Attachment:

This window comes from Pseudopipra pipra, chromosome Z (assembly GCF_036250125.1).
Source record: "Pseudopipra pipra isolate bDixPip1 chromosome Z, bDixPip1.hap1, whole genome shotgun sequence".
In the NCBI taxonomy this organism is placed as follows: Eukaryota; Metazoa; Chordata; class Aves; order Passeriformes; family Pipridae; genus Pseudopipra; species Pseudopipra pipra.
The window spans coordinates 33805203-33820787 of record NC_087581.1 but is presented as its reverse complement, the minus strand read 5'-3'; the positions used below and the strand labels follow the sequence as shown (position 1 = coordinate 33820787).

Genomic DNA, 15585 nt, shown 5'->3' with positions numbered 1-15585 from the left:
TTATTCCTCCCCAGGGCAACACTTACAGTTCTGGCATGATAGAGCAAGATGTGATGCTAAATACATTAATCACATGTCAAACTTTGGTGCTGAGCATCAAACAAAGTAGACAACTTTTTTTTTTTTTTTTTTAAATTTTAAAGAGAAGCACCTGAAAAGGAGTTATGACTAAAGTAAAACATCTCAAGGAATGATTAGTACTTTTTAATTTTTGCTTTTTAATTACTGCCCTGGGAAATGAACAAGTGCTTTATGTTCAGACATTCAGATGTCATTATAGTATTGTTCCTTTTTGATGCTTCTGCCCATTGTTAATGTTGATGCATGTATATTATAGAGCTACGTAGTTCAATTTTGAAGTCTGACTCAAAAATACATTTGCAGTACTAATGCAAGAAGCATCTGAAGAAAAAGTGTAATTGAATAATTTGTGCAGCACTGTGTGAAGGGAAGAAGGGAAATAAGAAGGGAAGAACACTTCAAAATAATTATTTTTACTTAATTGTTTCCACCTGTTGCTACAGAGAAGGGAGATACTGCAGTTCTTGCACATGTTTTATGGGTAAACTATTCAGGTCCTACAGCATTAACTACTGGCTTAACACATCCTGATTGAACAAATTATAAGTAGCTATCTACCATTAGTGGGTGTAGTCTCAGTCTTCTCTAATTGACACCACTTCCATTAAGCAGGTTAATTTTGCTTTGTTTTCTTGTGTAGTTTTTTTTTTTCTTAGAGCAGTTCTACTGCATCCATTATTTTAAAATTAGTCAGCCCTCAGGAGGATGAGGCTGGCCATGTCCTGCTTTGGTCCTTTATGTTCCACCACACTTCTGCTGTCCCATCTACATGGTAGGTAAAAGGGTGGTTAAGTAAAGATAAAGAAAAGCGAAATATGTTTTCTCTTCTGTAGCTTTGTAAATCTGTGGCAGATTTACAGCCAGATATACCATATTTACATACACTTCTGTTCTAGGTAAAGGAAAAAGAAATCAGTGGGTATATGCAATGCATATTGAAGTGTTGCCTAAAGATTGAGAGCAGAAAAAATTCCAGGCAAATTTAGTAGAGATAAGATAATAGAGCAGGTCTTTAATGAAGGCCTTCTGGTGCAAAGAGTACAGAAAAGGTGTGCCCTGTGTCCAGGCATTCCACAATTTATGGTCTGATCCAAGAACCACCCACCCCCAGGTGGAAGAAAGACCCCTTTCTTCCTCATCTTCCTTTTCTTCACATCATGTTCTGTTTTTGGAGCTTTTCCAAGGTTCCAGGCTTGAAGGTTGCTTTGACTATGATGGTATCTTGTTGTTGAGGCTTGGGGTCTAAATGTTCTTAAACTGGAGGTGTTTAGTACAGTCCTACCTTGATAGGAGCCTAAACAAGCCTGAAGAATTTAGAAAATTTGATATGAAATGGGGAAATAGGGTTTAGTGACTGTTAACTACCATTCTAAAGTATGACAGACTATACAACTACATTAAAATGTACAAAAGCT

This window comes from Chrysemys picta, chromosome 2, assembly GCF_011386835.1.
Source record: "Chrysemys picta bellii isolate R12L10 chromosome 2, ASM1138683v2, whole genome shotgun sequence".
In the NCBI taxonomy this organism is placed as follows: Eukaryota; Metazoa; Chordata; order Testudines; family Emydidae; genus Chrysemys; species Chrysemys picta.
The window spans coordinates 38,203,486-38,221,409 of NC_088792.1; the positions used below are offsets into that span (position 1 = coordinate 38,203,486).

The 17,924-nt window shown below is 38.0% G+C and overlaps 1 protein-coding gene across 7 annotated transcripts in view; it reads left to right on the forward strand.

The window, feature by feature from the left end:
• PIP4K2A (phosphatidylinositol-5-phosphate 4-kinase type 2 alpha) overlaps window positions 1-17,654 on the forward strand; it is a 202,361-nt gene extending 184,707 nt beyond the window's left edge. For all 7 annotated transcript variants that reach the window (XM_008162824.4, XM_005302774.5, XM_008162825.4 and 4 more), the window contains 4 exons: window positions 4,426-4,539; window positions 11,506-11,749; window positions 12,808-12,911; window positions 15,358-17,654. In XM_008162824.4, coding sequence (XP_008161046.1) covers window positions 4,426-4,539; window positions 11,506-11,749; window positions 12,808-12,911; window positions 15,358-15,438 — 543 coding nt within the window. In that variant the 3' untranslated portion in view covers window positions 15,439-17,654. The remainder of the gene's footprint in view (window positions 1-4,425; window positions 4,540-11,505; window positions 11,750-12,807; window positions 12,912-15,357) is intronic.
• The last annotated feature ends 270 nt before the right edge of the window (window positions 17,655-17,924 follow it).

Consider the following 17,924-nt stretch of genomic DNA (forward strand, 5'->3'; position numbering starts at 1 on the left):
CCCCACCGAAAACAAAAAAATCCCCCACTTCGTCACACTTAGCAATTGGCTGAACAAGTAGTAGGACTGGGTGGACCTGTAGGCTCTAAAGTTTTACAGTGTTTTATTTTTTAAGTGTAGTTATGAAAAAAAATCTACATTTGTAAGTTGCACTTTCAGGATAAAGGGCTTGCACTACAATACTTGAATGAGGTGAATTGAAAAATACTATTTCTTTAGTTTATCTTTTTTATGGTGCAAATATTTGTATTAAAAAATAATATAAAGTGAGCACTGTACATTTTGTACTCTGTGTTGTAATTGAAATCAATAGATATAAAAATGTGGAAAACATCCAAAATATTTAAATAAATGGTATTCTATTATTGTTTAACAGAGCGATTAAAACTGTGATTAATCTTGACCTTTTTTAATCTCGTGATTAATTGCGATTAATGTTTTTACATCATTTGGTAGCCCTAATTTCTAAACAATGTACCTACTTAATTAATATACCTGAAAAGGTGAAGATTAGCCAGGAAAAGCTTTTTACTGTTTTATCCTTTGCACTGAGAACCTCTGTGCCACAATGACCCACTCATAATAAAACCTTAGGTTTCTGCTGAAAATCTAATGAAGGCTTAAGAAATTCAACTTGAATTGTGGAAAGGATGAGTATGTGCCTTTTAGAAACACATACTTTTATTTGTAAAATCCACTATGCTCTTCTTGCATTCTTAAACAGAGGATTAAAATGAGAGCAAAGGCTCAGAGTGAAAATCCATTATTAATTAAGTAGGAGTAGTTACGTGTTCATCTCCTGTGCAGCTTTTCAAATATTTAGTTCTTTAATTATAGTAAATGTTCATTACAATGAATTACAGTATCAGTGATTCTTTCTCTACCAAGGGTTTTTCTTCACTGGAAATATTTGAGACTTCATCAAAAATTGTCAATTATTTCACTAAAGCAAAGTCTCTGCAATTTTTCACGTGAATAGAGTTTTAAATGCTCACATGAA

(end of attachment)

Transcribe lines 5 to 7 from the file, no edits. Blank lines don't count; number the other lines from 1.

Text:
Genomic DNA, 15585 nt, shown 5'->3' with positions numbered 1-15585 from the left:
TTATTCCTCCCCAGGGCAACACTTACAGTTCTGGCATGATAGAGCAAGATGTGATGCTAAATACATTAATCACATGTCAAACTTTGGTGCTGAGCATCAAACAAAGTAGACAACTTTTTTTTTTTTTTTTTTAAATTTTAAAGAGAAGCACCTGAAAAGGAGTTATGACTAAAGTAAAACATCTCAAGGAATGATTAGTACTTTTTAATTTTTGCTTTTTAATTACTGCCCTGGGAAATGAACAAGTGCTTTATGTTCAGACATTCAGATGTCATTATAGTATTGTTCCTTTTTGATGCTTCTGCCCATTGTTAATGTTGATGCATGTATATTATAGAGCTACGTAGTTCAATTTTGAAGTCTGACTCAAAAATACATTTGCAGTACTAATGCAAGAAGCATCTGAAGAAAAAGTGTAATTGAATAATTTGTGCAGCACTGTGTGAAGGGAAGAAGGGAAATAAGAAGGGAAGAACACTTCAAAATAATTATTTTTACTTAATTGTTTCCACCTGTTGCTACAGAGAAGGGAGATACTGCAGTTCTTGCACATGTTTTATGGGTAAACTATTCAGGTCCTACAGCATTAACTACTGGCTTAACACATCCTGATTGAACAAATTATAAGTAGCTATCTACCATTAGTGGGTGTAGTCTCAGTCTTCTCTAATTGACACCACTTCCATTAAGCAGGTTAATTTTGCTTTGTTTTCTTGTGTAGTTTTTTTTTTTCTTAGAGCAGTTCTACTGCATCCATTATTTTAAAATTAGTCAGCCCTCAGGAGGATGAGGCTGGCCATGTCCTGCTTTGGTCCTTTATGTTCCACCACACTTCTGCTGTCCCATCTACATGGTAGGTAAAAGGGTGGTTAAGTAAAGATAAAGAAAAGCGAAATATGTTTTCTCTTCTGTAGCTTTGTAAATCTGTGGCAGATTTACAGCCAGATATACCATATTTACATACACTTCTGTTCTAGGTAAAGGAAAAAGAAATCAGTGGGTATATGCAATGCATATTGAAGTGTTGCCTAAAGATTGAGAGCAGAAAAAATTCCAGGCAAATTTAGTAGAGATAAGATAATAGAGCAGGTCTTTAATGAAGGCCTTCTGGTGCAAAGAGTACAGAAAAGGTGTGCCCTGTGTCCAGGCATTCCACAATTTATGGTCTGATCCAAGAACCACCCACCCCCAGGTGGAAGAAAGACCCCTTTCTTCCTCATCTTCCTTTTCTTCACATCATGTTCTGTTTTTGGAGCTTTTCCAAGGTTCCAGGCTTGAAGGTTGCTTTGACTATGATGGTATCTTGTTGTTGAGGCTTGGGGTCTAAATGTTCTTAAACTGGAGGTGTTTAGTACAGTCCTACCTTGATAGGAGCCTAAACAAGCCTGAAGAATTTAGAAAATTTGATATGAAATGGGGAAATAGGGTTTAGTGACTGTTAACTACCATTCTAAAGTATGACAGACTATACAACTACATTAAAATGTACAAAAGCT

This window comes from Chrysemys picta, chromosome 2, assembly GCF_011386835.1.